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05-31-2012, 12:00 PM   #16
Pooh-Bah

Join Date: Feb 2009
Location: Barcelona
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Re: Straddles: Math and Theory

Quote:
 Originally Posted by dgiharris Okay boys and girls, I've updated my models making them a little more complicated and truer to life and am incorporating Hero's equity vs Villain's equity if called Hero will straddle UTG and then when the action gets back to him, Hero will shove with ATC. For the purposes of the model, Hero is considered short stacked so we don't get into your awesome post flop skills and plays which would be impossible to model. For this round of modeling Villains will call if and only if they have AT-AK, KQ, TT-AA and they will fold all other hands. Each villain has a "chance" of being dealt the above hand so hero will face anywhere from 0 to 6 villains per squeeze at a 9 handed table. The model steps through various squeeze amounts. Obviously, villains aren't likely to fold for 10bb if there are 6 villains limping, however, the math doesn't change as far as profitability is concerned. However, what you can do is use your "intuition" to pick the bet sizing that you would squeeze based on the situation and then match that up to the model and see where it falls EV wise. All bets are made in terms of big blinds. I used Poker Stove to determine Hero equity in the event of 1-6 callers. As this thread progresses I will "widen" the calling ranges of Villains and show the results CONCLUSIONS: If we are at a weak-tight table in which villains will only call our shoves with AT-AK, KQ, TT-AA, and we are short stacked, its profitable to shove fairly wide if we can isolate a lot of dead money. So we need 4, 5, and 6 limpers for routine squeezes to be profitable. The more limpers the better obviously. Similarly, we want to squeeze the "least" amount possible that will generate fold equity. We don't want to squeeze 50bb in situations in which 25bb would generate the same FE. For the next rounds of modeling I'll tighten up Hero's range as well as widening our Villains ranges. EDIT: doesn't "only" apply if we are short stacked, i'm just unable to model post flop play. So if you are 100bb you can still use these results as a baseline and structure to work around and then just incorporate your post flop game...
DGI, not sure what you are actually trying to show here.

This is not really showing anything about the profitability of straddling or not, only some maths about the profitability or otherwise of plays when it is limped to you in the straddle, which as others have pointed out should be the same from the big blind.

Even given the scenario is so unrealistic as to be fairly useless IMO (I know this is poker theory so I have no problem with that, just wondering if you believe the results to have any practical use.) there seems to be one huge flaw in your process. You never mention a limping range. If it is 100% then I don't see why you need a simulation to tell you that if people are limping super wide and calling raises super tight it will be profitable to raise ATC. If they are not limping 100% then that will affect their calling frequency. Obv if somebody calling a raise with 3% of total hands but only limps with 4% he's calling 75% of the time.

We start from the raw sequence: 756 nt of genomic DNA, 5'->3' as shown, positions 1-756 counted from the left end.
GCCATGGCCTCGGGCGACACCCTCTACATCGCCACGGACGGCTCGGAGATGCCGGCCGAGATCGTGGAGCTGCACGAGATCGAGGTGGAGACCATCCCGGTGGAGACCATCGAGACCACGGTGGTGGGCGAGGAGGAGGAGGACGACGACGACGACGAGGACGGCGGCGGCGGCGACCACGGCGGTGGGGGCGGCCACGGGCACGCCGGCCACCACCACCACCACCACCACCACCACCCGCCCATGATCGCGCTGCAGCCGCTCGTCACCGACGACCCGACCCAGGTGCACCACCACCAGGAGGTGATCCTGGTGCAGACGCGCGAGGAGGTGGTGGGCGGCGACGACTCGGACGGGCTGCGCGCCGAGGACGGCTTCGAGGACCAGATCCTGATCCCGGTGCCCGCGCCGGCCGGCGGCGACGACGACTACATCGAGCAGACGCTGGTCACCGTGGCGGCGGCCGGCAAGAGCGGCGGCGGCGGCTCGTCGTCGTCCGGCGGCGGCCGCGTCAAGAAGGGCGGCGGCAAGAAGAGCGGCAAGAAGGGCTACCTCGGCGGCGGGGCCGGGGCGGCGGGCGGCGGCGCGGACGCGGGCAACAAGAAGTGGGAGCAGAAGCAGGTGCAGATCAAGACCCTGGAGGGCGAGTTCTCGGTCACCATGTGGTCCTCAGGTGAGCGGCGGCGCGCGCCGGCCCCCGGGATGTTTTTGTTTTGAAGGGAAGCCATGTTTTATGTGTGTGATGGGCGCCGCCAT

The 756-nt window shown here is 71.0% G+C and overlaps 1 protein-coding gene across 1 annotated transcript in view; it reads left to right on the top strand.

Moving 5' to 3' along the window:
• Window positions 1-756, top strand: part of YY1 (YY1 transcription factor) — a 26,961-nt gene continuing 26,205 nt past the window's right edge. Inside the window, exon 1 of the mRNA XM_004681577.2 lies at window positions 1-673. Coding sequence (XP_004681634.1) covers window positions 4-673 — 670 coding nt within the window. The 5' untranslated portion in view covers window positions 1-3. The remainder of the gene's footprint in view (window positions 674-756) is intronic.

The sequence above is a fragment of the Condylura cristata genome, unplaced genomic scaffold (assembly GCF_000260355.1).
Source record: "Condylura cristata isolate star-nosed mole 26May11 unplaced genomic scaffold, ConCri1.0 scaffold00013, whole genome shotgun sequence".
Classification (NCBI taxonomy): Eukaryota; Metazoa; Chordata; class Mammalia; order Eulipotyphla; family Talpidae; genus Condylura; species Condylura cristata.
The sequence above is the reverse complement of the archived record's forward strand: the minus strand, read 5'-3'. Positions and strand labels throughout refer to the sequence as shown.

05-31-2012, 04:23 PM #17 The Situation     Join Date: Sep 2009 Location: CA and Vegas Posts: 8,584 Re: Straddles: Math and Theory I admit that so far, this model is really about "squeezing" moreso than Straddling, but this aspect is the first step. Second, I disagree with it being useless. Whenever I'm playing, Someone ALWAYS straddles and the MOST COMMON situation that occurs is that someone straddles and the entire table limps. So, in my mind this seemed the first step in modeling "Straddles". Since I ROUTINELY squeeze straddled pots with a pretty wide range and find my squeezing to be profitable, I also had an interest in modeling the squeeze aspect of straddles first. I guess the question I have for you is simple? How often do you squeeze straddled pots? The reason imo that "straddled" pots are different is because villains are likely to INCREASE their limp range because straddled pots illicit more action and fun. Fish love straddled pots and they all want to limp and get a piece of it. Thus, this situation is DIFFERENT than the normal pots. So basically, I think this is far from useless. Similarly, if something I said above is wrong, I'm all ears.
 05-31-2012, 04:58 PM #18 Pooh-Bah     Join Date: Feb 2009 Location: Barcelona Posts: 4,015 Re: Straddles: Math and Theory So you are giving the limpers 100% range? I appreciate the need to simplify problems but in this case I find the over simplification so great that the model can't tell you anything that logic wouldn't. IE wide limping ranges and tight calling ranges make stealing profitable. Sorry if that sounds over critical, that's not my intention. I realize you are trying to take this further and that you need to "walk before you run" so to speak. I was just surprised by your surprise at the results. Last edited by quesuerte; 05-31-2012 at 05:22 PM.
 05-31-2012, 05:01 PM #19 newbie   Join Date: Jan 2012 Posts: 37 Re: Straddles: Math and Theory For me it's enough to know that straddle is not profitable. Every decent poker player loses money only in BB and SB. Adding UTG as another losing spot is a very bad idea. Regarding the math... just multiply ~2 times the loses from BB .
05-31-2012, 07:32 PM   #20
The Situation

Join Date: Sep 2009
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Re: Straddles: Math and Theory

Quote:
 Originally Posted by quesuerte So you are giving the limpers 100% range? I appreciate the need to simplify problems but in this case I find the over simplification so great that the model can't tell you anything that logic wouldn't. IE wide limping ranges and tight calling ranges make stealing profitable. Sorry if that sounds over critical, that's not my intention. I realize you are trying to take this further and that you need to "walk before you run" so to speak. I was just surprised by your surprise at the results.
Yes and no.

Of course it would be profitable, but what my models do is they identify the exact conditions from where it goes from profitable to unprofitable and that is something deductive logic cannot do.

Similarly, if you aren't surprised by my latest round of results then I don't know what to say, you are a genius. Those results say that if you are at a table with TWO wild players that the EV in squeezing 10bb is the same as squeezing 50bb. To me, at least, that is pretty surprising looking at those curves overlap like they did to the point of being almost identical.